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A Wake Up Call For All You Vinyl Snobs

Note: This is not an attack towards vinyl or CDJ users. I am not arguing that digital is better than either. This is for those of you who believe you are above digital DJs because you use vinyl, that a SYNC button is cheating, and that using software is killing the art form.

In 1913, Luigi Russolo wrote a manifesto called L’Arte dei Rumori (The Art of Noises). In this, he developed the fundamental theories of early electronic music: “the musical evolution is paralleled by the multiplication of machines.” From early futurist music to musique concrète to stochastic music to current EDM, all has been dependent upon the advancement of technologies. From the Theremin to the Ondes Martenot to the Minimoog, all have allowed for new sounds and the emergence of new genres.

Without advancements in music, DJing would have never been possible: it is also dependent upon technological advances.

Like with any other art form, advancement is inevitable. Society needs “new”. Look at modern art for example. Sure, you can look at Marcel Duchamp’s Fountain or Andy Warhol’s Campbell’s Soup Cans, and say “anyone can do that.” This may be true, but that’s not the point (not going to get into the discussion of “what is art”). But does Duchamp’s or Warhol’s “lack of technique” discredit their art?  No. It’s not just about technique.

I’m not trying to portray vinyl DJs as classicists and digital DJs as modernists, but attempting to show that it is not the “amount of difficulty or effort” that measures the quality of art. The same goes with DJing.

Yes, the SYNC button has replaced years of practice and fine-tuned listening to the simple action of pushing a single button. And while it may be frustrating for those of you who had to learn the “real” way to see kids obtaining the same results in a matter of hours, this is the way technology works – in nearly every single aspect of our lives.  Ideological conservatism in any realm (here: those who say “vinyl is the best and only real way”) gets us nowhere.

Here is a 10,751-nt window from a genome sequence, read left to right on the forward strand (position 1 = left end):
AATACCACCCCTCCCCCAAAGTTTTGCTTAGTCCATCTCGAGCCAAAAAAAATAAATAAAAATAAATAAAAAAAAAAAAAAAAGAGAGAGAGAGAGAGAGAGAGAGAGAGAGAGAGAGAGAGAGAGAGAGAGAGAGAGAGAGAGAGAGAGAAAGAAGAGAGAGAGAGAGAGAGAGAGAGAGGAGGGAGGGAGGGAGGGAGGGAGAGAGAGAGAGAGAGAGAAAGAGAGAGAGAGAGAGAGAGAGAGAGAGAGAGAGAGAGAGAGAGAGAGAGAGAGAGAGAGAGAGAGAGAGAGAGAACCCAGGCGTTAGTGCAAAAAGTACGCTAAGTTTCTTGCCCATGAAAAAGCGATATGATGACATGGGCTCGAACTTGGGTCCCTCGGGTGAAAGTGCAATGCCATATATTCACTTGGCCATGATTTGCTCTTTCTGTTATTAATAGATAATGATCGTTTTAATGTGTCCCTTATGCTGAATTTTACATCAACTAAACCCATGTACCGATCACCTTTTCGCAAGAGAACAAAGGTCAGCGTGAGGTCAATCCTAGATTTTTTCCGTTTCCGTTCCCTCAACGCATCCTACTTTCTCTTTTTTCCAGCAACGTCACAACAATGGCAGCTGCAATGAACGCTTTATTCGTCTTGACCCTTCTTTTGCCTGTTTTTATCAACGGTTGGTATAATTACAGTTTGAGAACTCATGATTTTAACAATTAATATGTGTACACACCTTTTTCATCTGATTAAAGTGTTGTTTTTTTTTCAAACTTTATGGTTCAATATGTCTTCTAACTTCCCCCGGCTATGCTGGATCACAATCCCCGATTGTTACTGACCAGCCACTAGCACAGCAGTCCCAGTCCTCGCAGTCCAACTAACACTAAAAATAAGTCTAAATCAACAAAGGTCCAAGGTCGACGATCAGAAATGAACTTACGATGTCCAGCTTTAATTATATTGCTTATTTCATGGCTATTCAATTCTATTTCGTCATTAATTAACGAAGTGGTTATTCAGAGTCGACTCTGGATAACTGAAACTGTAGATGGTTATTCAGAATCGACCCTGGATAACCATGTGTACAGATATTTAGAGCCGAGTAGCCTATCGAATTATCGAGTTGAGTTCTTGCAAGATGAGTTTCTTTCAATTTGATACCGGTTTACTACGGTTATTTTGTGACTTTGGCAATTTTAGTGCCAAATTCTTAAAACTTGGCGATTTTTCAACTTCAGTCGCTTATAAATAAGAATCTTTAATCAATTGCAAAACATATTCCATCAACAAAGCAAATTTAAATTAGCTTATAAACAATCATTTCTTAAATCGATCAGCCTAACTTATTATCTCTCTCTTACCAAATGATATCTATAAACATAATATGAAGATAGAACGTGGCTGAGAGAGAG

Technological advancements are inevitable. The creation and renewal of electronic music depends on it, as does DJing. Why attempt to work on a stagnating art form?

Some people are absolutely amazing out there on turntables. And if they choose to only use vinyl, that’s fine, that’s their personal choice. But when a vinyl DJ dismisses a software user as a cheater, it’s not only infuriating, but it’s completely wrong. If you decide that certain technologies are not for you, that’s fine, but it’s not your place to decide for others.

More Techno For Your Soul

I’ve been really getting into Roland M. Dill lately. Here’s some great originals and remixes, as well as some other stuff:
Roland M. Dill – Low Go (Secret Cinema “Dusk Till Dawn” Remix)
Roland M. Dill – Retroencabulator
Super Flu – Sunset Handjob (Roland M. Dill Remix)
Minilogue – Space (Roland M. Dill Remix)
Citizen Kain – Joker of the Queen
Citizen Kain – Borderline
Adam Beyer – Dactyl
Tiga – Overtime (Beyer & Dahlback Dub Mix)

Preview Max Cooper’s Remix of Portishead’s “Roads”

I’m a huge Portishead fan, and absolutely love “Roads”. When I first heard news that Max Cooper was doing a remix of it, I couldn’t think of a better person for the job. I’ve been waiting in anticipation for a few weeks, and finally we’re getting to hear something!

It’s a 4 minute clip. And damn is it sounding amazing.

New EPs From Roland M. Dill & Mason Bach

Roland M. Dill has released a 3 track EP titled “Baked Potato” [techno]. Check it out, as it’s sounding really good:
Baked Potato
Hash Browns
Bubble and Squeak

Mason Bach has released his first EP, Patience [minimal]. Sounding really promising.
Patience
From Dark Places

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